Several disciples in the Division, particularly Education, Media and Journalism, may find something of interest in the Creative Commons approach to sharing that will be useful in their professional activities.

Seminar: An online delivery tool

Simon Goldrei is a postgraduate student at the University of Sydney who has written an application called Seminar to broadcast and archive presentations, meetings and lectures simply and effectively using the internet. The application was of particular interest because of its simplicity, and because Simon announced at the Conference that the program would now be available for free as an open source product. For further details see http://www.SydneySeminars.com/.

IT Infrastructure Fund

What DOES the IT Infrastructure Fund cover?

The Division borrows from the University’s IT Infrastructure Fund (the IT Loan) to pay for maintaining and growing the infrastructure used in the Division to support teaching, learning, research and administration. The Fund has financed replacement and new desktop computers, media equipment, printers and photocopiers, commissioning costs, software and so on: all the costs necessary to replace old equipment and grow the resources available.

The Loan is attractive to the Division since the Division only pays back two-thirds of what it borrows: a system established six or seven years ago to help the Divisions replace outdated (and expensive to maintain) infrastructure with up-to-date alternatives.

University administration is now enforcing much stricter limits on what loan funds can be spent on: we are advised that funds can only to be used for capital items such as computers, fax machines, printers, desks, workstations and so on that may or may not be “capitalised” depending on purchase price.

A Financial Services Project Team review of transactions in the IT Loan has shown it is being used for consultancy, repairs and maintenance and licence fees: mostly due to the Division replacing, maintaining and building the Division’s ICT infrastructure.

It would be prudent in future to limit purchases from the IT Loan to that which can be categorised in the University financial system as Equipment & Furniture $5000 & Over or Equipment Expensed - Less than $5000. This leaves about $60,000 of expenditure annually on other items traditionally purchased through the IT Loan that will need to be funded from other sources (with no discount).

Update 7 October 2005: The Division's practice (and it seems the practice of the other Academic Divisions and ICT Services) has always been to fund capital purchases, consultancy, repairs and maintenance and software licence fees (items to do with providing and maintaining our ICT infrastructure in the Division) on the IT Loan. These items have not been questioned in the past nor has any dispute arisen.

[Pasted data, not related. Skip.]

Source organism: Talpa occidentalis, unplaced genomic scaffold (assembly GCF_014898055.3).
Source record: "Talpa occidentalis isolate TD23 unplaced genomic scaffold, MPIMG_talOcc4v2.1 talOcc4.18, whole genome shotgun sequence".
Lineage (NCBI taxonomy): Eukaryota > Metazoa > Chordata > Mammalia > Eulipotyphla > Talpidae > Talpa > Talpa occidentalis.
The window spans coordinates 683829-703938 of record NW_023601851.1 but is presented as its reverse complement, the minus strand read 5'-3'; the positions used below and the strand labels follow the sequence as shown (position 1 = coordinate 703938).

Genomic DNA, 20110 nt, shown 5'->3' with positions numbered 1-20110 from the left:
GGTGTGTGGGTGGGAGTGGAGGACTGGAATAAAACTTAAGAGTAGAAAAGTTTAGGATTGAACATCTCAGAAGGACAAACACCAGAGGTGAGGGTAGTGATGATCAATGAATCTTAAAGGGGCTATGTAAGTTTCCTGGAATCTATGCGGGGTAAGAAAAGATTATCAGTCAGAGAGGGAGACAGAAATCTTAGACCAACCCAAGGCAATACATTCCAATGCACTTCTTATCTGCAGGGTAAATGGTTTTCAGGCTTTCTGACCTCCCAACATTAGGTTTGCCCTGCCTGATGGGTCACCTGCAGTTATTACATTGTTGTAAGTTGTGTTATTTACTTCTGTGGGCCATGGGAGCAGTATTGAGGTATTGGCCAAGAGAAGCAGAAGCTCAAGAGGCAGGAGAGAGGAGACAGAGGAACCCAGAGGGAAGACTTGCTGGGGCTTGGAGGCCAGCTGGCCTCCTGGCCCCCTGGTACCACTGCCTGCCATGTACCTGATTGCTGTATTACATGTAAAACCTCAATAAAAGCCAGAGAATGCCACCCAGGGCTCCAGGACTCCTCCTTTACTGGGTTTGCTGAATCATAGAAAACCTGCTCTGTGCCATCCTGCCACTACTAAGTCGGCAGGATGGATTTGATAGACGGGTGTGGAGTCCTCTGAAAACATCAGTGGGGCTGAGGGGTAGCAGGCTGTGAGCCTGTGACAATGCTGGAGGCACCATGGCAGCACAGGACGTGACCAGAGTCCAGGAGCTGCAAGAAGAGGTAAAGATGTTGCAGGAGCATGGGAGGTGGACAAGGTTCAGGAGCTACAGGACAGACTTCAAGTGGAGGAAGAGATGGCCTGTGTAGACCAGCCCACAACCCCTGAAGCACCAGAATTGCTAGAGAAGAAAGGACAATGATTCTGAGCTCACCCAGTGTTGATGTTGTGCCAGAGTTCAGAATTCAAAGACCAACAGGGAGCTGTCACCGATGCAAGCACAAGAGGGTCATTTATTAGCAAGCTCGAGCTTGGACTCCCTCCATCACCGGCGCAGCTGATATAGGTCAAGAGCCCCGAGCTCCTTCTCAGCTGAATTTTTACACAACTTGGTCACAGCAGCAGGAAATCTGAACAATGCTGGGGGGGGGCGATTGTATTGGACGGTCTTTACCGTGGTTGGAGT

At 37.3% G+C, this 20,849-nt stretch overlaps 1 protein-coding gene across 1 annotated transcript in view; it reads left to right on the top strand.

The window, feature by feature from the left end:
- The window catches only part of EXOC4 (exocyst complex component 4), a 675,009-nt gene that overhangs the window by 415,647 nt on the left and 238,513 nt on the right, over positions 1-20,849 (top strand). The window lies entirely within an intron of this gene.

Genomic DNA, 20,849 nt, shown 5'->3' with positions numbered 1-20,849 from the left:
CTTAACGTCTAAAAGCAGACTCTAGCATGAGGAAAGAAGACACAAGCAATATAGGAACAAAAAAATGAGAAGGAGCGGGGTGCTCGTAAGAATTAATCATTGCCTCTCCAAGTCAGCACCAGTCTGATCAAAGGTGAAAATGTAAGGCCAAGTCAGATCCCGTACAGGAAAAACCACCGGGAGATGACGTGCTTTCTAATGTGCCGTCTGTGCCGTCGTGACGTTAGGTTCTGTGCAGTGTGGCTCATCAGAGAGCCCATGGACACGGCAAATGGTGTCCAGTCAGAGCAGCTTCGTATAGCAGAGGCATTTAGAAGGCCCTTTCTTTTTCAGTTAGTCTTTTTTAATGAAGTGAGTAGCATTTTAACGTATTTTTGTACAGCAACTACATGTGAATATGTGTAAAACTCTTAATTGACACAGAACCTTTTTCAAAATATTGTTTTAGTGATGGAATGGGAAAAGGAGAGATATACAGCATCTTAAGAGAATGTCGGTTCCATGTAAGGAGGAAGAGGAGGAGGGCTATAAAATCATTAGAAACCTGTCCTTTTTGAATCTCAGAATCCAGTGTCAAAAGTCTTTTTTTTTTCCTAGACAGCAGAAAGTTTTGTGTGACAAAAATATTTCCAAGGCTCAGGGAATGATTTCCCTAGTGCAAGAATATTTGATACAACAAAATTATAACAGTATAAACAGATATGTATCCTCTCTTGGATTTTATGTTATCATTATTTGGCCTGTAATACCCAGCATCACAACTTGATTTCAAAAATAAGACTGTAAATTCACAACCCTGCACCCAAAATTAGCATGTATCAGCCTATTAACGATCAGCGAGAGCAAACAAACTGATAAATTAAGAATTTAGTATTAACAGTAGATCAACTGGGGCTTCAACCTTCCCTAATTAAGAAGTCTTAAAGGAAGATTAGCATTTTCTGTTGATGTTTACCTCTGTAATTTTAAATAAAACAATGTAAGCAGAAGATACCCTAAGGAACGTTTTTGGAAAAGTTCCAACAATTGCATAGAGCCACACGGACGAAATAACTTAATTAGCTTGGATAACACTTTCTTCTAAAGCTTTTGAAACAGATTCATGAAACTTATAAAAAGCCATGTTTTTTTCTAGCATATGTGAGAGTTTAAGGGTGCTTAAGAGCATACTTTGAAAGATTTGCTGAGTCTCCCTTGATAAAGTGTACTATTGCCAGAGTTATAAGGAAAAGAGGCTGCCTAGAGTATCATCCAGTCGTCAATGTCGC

The Division's position is that it will continue to use the IT Loan in this way.

Divisional Web Hosting

Centralising of Web services in the University will mean the Division will no longer host websites.

The Division currently hosts a number of websites that are more or less to do with Divisional activities: some examples include the Inflect magazine, the University of Canberra Centre for Writing [website removed], and The People’s Voice [website removed].

With the transition of the Division’s web presence to a central server, the Division will no longer be in a position to host these additional services. It is proposed to cease hosting these web services in December 2006: where possible the Technical Services Unit will contact those responsible for the various sites and ask them to make alternative arrangements for the hosting if the sites are still required. UCOnline should accept hosting of most of the sites that relate to current UC activities.

Schools, Centres, and other units with Websites currently hosted on the comedu server will be moved over to the central server over the next year or so: the comedu server won’t be decommissioned until all the services are either transferred or closed down (no longer required or moved elsewhere).

20 September 2005


The Technical Services Unit IT staff have moved.

With the new appointments in the Technical Services Unit, more accommodation needed to be found to house them. More appropriate accommodation for existing staff was also required, so the growth in number has spurred us on to reorganise current arrangements.

The Help Desk team are in the process of moving to the new comedu helpdesk area. More TSU staff will move into the area as the ICT project winds down later this year, and as the space can be properly fitted out for their occupation.

Student printing in labs

Monitoring of printing in labs will be undertaken to manage costs.